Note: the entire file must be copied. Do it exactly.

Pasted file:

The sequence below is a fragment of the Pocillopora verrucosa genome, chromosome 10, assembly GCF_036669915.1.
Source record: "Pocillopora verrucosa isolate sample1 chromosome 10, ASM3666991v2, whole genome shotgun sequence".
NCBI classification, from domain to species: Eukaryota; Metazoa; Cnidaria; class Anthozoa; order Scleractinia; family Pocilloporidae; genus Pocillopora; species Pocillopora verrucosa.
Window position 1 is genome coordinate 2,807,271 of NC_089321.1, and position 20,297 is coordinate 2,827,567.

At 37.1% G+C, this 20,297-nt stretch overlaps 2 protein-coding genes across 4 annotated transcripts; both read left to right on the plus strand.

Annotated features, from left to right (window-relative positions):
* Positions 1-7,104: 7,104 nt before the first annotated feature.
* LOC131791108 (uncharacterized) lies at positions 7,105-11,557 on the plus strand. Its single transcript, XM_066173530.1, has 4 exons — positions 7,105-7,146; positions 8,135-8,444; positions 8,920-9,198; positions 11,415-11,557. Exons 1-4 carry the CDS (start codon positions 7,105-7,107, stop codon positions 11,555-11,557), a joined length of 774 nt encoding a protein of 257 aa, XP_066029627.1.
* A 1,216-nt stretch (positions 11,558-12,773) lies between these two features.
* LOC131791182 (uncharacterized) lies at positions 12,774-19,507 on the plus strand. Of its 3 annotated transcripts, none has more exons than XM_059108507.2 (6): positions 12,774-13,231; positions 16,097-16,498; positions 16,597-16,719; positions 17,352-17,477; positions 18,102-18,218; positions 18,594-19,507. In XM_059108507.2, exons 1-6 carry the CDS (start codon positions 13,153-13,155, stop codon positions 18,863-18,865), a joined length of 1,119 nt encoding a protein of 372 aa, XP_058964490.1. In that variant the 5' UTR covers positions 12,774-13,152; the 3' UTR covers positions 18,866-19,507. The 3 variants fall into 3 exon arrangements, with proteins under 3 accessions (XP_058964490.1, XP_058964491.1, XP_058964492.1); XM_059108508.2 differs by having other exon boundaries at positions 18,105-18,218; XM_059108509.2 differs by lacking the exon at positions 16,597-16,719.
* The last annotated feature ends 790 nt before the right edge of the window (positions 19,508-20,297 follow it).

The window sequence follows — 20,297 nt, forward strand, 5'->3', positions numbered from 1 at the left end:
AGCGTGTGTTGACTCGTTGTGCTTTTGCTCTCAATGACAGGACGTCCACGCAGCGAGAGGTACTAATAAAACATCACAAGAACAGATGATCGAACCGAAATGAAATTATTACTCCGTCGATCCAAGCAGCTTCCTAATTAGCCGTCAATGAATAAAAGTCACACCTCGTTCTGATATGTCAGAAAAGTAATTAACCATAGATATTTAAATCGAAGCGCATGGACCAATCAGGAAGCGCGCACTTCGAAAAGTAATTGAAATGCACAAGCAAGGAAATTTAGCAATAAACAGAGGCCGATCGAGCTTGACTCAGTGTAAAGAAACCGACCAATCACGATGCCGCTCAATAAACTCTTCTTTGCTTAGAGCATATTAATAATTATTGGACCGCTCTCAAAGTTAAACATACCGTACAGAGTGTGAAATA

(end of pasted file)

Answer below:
The sequence below is a fragment of the Pocillopora verrucosa genome, chromosome 10, assembly GCF_036669915.1.
Source record: "Pocillopora verrucosa isolate sample1 chromosome 10, ASM3666991v2, whole genome shotgun sequence".
NCBI classification, from domain to species: Eukaryota; Metazoa; Cnidaria; class Anthozoa; order Scleractinia; family Pocilloporidae; genus Pocillopora; species Pocillopora verrucosa.
Window position 1 is genome coordinate 2,807,271 of NC_089321.1, and position 20,297 is coordinate 2,827,567.

At 37.1% G+C, this 20,297-nt stretch overlaps 2 protein-coding genes across 4 annotated transcripts; both read left to right on the plus strand.

Annotated features, from left to right (window-relative positions):
* Positions 1-7,104: 7,104 nt before the first annotated feature.
* LOC131791108 (uncharacterized) lies at positions 7,105-11,557 on the plus strand. Its single transcript, XM_066173530.1, has 4 exons — positions 7,105-7,146; positions 8,135-8,444; positions 8,920-9,198; positions 11,415-11,557. Exons 1-4 carry the CDS (start codon positions 7,105-7,107, stop codon positions 11,555-11,557), a joined length of 774 nt encoding a protein of 257 aa, XP_066029627.1.
* A 1,216-nt stretch (positions 11,558-12,773) lies between these two features.
* LOC131791182 (uncharacterized) lies at positions 12,774-19,507 on the plus strand. Of its 3 annotated transcripts, none has more exons than XM_059108507.2 (6): positions 12,774-13,231; positions 16,097-16,498; positions 16,597-16,719; positions 17,352-17,477; positions 18,102-18,218; positions 18,594-19,507. In XM_059108507.2, exons 1-6 carry the CDS (start codon positions 13,153-13,155, stop codon positions 18,863-18,865), a joined length of 1,119 nt encoding a protein of 372 aa, XP_058964490.1. In that variant the 5' UTR covers positions 12,774-13,152; the 3' UTR covers positions 18,866-19,507. The 3 variants fall into 3 exon arrangements, with proteins under 3 accessions (XP_058964490.1, XP_058964491.1, XP_058964492.1); XM_059108508.2 differs by having other exon boundaries at positions 18,105-18,218; XM_059108509.2 differs by lacking the exon at positions 16,597-16,719.
* The last annotated feature ends 790 nt before the right edge of the window (positions 19,508-20,297 follow it).

The window sequence follows — 20,297 nt, forward strand, 5'->3', positions numbered from 1 at the left end:
AGCGTGTGTTGACTCGTTGTGCTTTTGCTCTCAATGACAGGACGTCCACGCAGCGAGAGGTACTAATAAAACATCACAAGAACAGATGATCGAACCGAAATGAAATTATTACTCCGTCGATCCAAGCAGCTTCCTAATTAGCCGTCAATGAATAAAAGTCACACCTCGTTCTGATATGTCAGAAAAGTAATTAACCATAGATATTTAAATCGAAGCGCATGGACCAATCAGGAAGCGCGCACTTCGAAAAGTAATTGAAATGCACAAGCAAGGAAATTTAGCAATAAACAGAGGCCGATCGAGCTTGACTCAGTGTAAAGAAACCGACCAATCACGATGCCGCTCAATAAACTCTTCTTTGCTTAGAGCATATTAATAATTATTGGACCGCTCTCAAAGTTAAACATACCGTACAGAGTGTGAAATA